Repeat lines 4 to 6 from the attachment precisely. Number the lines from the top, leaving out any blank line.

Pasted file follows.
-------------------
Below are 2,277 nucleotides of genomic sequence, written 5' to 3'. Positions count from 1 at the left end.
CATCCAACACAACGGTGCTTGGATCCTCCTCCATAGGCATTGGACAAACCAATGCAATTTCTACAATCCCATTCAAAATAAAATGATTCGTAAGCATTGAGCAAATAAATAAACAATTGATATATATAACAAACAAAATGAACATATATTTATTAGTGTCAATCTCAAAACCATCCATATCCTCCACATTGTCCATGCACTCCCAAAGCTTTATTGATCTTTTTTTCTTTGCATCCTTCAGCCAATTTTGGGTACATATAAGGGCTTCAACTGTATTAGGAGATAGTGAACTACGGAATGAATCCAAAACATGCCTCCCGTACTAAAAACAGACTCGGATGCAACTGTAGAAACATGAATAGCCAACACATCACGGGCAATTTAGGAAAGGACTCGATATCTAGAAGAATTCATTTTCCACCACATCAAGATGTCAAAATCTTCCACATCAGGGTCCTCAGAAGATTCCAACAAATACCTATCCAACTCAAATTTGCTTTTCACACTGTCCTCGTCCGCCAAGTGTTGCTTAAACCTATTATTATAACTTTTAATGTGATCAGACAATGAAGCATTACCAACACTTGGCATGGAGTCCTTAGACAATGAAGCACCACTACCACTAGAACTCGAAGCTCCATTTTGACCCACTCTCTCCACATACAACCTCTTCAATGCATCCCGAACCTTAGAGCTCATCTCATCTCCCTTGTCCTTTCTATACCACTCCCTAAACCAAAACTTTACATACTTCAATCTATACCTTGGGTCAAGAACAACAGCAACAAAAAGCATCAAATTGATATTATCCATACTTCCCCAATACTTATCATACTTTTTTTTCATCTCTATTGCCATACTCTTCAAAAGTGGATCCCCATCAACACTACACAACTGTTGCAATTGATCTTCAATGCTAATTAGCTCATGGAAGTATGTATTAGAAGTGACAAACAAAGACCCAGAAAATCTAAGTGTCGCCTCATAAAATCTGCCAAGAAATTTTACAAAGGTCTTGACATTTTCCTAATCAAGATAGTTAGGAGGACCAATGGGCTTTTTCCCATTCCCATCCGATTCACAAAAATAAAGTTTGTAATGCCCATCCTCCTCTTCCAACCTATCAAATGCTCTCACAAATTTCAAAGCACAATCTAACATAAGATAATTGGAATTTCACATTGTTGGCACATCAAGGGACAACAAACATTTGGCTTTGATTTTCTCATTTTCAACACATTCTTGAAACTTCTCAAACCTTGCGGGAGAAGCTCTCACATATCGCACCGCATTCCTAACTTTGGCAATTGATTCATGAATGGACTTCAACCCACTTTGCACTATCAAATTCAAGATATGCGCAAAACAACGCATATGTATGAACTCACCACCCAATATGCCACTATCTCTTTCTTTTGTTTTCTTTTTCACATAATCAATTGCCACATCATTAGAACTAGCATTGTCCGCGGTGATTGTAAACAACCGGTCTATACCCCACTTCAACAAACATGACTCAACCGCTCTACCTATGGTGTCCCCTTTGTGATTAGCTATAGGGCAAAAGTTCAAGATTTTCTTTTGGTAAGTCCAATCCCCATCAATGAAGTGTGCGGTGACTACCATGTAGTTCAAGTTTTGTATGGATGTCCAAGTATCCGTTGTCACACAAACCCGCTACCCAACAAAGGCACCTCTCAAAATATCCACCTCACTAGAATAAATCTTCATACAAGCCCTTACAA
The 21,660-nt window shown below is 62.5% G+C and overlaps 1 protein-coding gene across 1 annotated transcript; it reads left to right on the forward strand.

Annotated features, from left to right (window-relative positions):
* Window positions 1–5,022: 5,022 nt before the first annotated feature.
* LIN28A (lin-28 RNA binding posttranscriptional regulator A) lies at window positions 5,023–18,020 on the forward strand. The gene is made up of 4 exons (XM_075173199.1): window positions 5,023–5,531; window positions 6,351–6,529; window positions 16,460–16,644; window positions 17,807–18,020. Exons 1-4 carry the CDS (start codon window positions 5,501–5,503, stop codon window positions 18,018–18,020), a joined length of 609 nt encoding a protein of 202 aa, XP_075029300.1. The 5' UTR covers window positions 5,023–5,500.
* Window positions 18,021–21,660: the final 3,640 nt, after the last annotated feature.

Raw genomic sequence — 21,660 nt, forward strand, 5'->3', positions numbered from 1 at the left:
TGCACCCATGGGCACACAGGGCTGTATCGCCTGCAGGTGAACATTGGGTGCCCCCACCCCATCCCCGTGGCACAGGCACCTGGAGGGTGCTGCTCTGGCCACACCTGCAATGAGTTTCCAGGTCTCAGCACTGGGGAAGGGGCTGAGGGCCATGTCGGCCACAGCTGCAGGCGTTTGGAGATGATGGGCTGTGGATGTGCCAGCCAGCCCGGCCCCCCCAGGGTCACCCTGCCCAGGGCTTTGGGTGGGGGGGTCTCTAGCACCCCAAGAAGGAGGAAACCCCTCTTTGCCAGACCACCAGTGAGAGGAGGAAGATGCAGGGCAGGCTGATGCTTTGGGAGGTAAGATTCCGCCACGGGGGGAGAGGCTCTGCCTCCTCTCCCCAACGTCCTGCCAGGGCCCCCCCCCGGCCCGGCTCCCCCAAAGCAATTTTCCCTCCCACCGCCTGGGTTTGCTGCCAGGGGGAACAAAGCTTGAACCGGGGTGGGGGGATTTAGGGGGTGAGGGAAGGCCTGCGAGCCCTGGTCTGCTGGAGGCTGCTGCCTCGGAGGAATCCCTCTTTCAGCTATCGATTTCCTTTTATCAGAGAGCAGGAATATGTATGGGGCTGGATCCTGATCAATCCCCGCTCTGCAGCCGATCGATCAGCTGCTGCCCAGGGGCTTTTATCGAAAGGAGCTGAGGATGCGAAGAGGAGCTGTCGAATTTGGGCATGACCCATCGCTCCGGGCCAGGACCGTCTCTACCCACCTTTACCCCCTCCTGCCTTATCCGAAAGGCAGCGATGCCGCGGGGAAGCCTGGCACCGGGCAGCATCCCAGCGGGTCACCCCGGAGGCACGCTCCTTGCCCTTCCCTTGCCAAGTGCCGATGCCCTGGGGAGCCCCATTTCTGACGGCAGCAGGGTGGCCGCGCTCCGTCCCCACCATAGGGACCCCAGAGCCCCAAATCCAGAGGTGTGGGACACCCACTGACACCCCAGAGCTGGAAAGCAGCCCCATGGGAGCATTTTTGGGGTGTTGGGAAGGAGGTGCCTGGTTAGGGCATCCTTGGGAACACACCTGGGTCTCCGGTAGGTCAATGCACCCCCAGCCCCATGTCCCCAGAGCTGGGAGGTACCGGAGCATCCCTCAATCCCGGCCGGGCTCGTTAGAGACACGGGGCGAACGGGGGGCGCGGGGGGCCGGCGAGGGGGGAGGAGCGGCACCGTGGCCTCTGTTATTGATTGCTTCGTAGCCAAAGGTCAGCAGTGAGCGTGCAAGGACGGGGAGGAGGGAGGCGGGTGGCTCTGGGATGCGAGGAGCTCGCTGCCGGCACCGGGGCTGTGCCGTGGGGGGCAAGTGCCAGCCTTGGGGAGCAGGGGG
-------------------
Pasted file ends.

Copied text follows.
Annotated features, from left to right (window-relative positions):
* Window positions 1–5,022: 5,022 nt before the first annotated feature.
* LIN28A (lin-28 RNA binding posttranscriptional regulator A) lies at window positions 5,023–18,020 on the forward strand. The gene is made up of 4 exons (XM_075173199.1): window positions 5,023–5,531; window positions 6,351–6,529; window positions 16,460–16,644; window positions 17,807–18,020. Exons 1-4 carry the CDS (start codon window positions 5,501–5,503, stop codon window positions 18,018–18,020), a joined length of 609 nt encoding a protein of 202 aa, XP_075029300.1. The 5' UTR covers window positions 5,023–5,500.